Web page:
Michigan State University’s WKAR-TV (East Lansing) is airing a series of films and new specials focused on race in America following the murder of George Floyd on May 25, 2020, and the ensuing protests that erupted across the country and in Michigan’s Capital Region.
In addition, PBS will curate a playlist of programs from Frontline, POV, Independent Lens and other iconic series that explore the impact of racism on Black Americans and the country as a whole. The list includes films focused on African American history by Dr. Henry Louis Gates, Jr. and Stanley Nelson.
PBS Kids offers families resources to discuss race, racism, civil rights, current events and more with young children, including a virtual event on YouTube on Tuesday, June 9 at 3:30 p.m. ET with parents, teachers and child development experts.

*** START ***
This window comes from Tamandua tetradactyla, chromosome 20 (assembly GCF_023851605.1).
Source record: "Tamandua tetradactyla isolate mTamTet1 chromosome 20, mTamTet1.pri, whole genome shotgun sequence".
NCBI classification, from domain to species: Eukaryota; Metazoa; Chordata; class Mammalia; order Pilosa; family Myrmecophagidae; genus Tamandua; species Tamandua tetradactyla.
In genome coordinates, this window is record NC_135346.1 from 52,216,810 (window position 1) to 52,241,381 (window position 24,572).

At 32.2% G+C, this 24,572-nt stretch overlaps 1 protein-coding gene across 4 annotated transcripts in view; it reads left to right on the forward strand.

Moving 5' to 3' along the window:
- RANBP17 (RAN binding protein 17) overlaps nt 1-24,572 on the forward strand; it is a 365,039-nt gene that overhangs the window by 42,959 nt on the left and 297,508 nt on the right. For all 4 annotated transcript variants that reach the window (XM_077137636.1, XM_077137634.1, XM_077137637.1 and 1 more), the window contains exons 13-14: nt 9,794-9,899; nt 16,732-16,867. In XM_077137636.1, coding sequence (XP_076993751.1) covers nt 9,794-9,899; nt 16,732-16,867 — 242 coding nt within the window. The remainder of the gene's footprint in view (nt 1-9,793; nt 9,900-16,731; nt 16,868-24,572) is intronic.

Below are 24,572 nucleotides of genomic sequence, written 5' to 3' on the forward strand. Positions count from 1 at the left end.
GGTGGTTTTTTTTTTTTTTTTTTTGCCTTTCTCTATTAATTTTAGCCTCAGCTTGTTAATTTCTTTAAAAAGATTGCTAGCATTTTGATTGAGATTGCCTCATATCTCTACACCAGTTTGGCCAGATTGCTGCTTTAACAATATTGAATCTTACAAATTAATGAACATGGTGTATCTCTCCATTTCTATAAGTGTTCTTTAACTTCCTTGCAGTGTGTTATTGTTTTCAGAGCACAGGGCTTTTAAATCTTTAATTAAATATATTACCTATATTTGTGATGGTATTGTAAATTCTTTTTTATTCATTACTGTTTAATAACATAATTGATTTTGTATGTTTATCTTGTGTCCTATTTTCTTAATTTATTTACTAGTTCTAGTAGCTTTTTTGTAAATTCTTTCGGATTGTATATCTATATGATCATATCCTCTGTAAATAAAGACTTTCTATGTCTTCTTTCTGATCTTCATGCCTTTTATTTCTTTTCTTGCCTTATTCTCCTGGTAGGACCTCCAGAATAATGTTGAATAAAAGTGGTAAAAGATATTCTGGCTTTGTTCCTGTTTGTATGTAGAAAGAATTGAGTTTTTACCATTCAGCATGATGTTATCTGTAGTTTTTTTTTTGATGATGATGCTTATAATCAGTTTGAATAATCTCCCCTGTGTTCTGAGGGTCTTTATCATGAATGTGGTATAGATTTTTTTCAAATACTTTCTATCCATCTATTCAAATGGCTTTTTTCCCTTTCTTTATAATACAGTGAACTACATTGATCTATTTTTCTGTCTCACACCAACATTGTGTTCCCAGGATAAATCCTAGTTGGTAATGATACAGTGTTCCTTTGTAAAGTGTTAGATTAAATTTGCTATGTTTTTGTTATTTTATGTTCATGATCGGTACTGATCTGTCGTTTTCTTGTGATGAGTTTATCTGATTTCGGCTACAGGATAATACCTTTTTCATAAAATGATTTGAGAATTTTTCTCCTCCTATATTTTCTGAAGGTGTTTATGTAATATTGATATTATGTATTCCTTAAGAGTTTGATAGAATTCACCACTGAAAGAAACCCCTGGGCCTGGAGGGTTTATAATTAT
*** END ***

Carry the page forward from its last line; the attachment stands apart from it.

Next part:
“As a media system that serves every person in America, we stand with the Black community, and we stand against racism and hate,” said Paula Kerger, president and CEO of PBS. “In the coming days and weeks, we will use our national reach and community presence to deepen understanding, foster conversation and enable meaningful change. And we will continue to stand behind our courageous journalists, whose unwavering commitment to speak truth to power is essential to the strength of our democracy.”
“We learn from listening to those who are brave enough to tell their stories even in the face of the most harrowing and heartbreaking circumstances,” said Susi Elkins, general manager and director of broadcasting for WKAR Public Media. “WKAR has cultivated these programs and resources to shed light on the injustices the Black community has endured for centuries and to encourage us all to work toward a more just future.